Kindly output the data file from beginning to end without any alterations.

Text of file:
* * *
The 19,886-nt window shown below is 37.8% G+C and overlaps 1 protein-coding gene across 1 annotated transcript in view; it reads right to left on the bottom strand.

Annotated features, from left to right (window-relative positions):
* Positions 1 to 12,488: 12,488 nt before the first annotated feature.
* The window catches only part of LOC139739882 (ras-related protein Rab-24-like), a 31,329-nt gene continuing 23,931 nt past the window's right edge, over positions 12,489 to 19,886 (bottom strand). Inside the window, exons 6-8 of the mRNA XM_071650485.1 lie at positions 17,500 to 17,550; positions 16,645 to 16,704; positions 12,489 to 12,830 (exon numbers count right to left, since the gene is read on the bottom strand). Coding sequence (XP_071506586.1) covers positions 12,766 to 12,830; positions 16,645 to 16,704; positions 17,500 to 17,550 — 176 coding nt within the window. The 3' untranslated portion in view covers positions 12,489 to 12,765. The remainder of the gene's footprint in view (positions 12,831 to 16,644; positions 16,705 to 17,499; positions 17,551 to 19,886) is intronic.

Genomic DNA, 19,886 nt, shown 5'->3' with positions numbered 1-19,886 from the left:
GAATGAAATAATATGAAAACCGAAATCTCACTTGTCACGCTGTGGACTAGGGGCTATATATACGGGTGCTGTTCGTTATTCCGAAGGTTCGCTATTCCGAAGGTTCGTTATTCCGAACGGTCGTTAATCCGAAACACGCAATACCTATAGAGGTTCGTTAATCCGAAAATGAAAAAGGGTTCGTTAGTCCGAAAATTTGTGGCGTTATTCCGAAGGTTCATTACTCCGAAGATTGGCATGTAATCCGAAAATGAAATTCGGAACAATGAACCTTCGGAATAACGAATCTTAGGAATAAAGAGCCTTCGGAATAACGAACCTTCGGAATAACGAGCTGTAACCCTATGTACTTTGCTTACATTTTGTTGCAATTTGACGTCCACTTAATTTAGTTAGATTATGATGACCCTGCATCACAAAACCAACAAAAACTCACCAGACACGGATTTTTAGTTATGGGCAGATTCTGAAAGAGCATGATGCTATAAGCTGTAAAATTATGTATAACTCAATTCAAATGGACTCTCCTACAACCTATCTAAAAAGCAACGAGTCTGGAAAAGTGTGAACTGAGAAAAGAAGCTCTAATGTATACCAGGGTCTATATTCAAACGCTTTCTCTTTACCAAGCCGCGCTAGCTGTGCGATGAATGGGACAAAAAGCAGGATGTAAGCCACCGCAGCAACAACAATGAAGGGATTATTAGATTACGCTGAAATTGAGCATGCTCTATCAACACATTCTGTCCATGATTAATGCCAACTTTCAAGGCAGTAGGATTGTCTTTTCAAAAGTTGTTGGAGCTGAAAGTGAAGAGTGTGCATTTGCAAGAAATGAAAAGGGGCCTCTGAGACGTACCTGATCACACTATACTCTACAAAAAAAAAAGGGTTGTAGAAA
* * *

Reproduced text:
The 19,886-nt window shown below is 37.8% G+C and overlaps 1 protein-coding gene across 1 annotated transcript in view; it reads right to left on the bottom strand.

Annotated features, from left to right (window-relative positions):
* Positions 1 to 12,488: 12,488 nt before the first annotated feature.
* The window catches only part of LOC139739882 (ras-related protein Rab-24-like), a 31,329-nt gene continuing 23,931 nt past the window's right edge, over positions 12,489 to 19,886 (bottom strand). Inside the window, exons 6-8 of the mRNA XM_071650485.1 lie at positions 17,500 to 17,550; positions 16,645 to 16,704; positions 12,489 to 12,830 (exon numbers count right to left, since the gene is read on the bottom strand). Coding sequence (XP_071506586.1) covers positions 12,766 to 12,830; positions 16,645 to 16,704; positions 17,500 to 17,550 — 176 coding nt within the window. The 3' untranslated portion in view covers positions 12,489 to 12,765. The remainder of the gene's footprint in view (positions 12,831 to 16,644; positions 16,705 to 17,499; positions 17,551 to 19,886) is intronic.

Genomic DNA, 19,886 nt, shown 5'->3' with positions numbered 1-19,886 from the left:
GAATGAAATAATATGAAAACCGAAATCTCACTTGTCACGCTGTGGACTAGGGGCTATATATACGGGTGCTGTTCGTTATTCCGAAGGTTCGCTATTCCGAAGGTTCGTTATTCCGAACGGTCGTTAATCCGAAACACGCAATACCTATAGAGGTTCGTTAATCCGAAAATGAAAAAGGGTTCGTTAGTCCGAAAATTTGTGGCGTTATTCCGAAGGTTCATTACTCCGAAGATTGGCATGTAATCCGAAAATGAAATTCGGAACAATGAACCTTCGGAATAACGAATCTTAGGAATAAAGAGCCTTCGGAATAACGAACCTTCGGAATAACGAGCTGTAACCCTATGTACTTTGCTTACATTTTGTTGCAATTTGACGTCCACTTAATTTAGTTAGATTATGATGACCCTGCATCACAAAACCAACAAAAACTCACCAGACACGGATTTTTAGTTATGGGCAGATTCTGAAAGAGCATGATGCTATAAGCTGTAAAATTATGTATAACTCAATTCAAATGGACTCTCCTACAACCTATCTAAAAAGCAACGAGTCTGGAAAAGTGTGAACTGAGAAAAGAAGCTCTAATGTATACCAGGGTCTATATTCAAACGCTTTCTCTTTACCAAGCCGCGCTAGCTGTGCGATGAATGGGACAAAAAGCAGGATGTAAGCCACCGCAGCAACAACAATGAAGGGATTATTAGATTACGCTGAAATTGAGCATGCTCTATCAACACATTCTGTCCATGATTAATGCCAACTTTCAAGGCAGTAGGATTGTCTTTTCAAAAGTTGTTGGAGCTGAAAGTGAAGAGTGTGCATTTGCAAGAAATGAAAAGGGGCCTCTGAGACGTACCTGATCACACTATACTCTACAAAAAAAAAAGGGTTGTAGAAA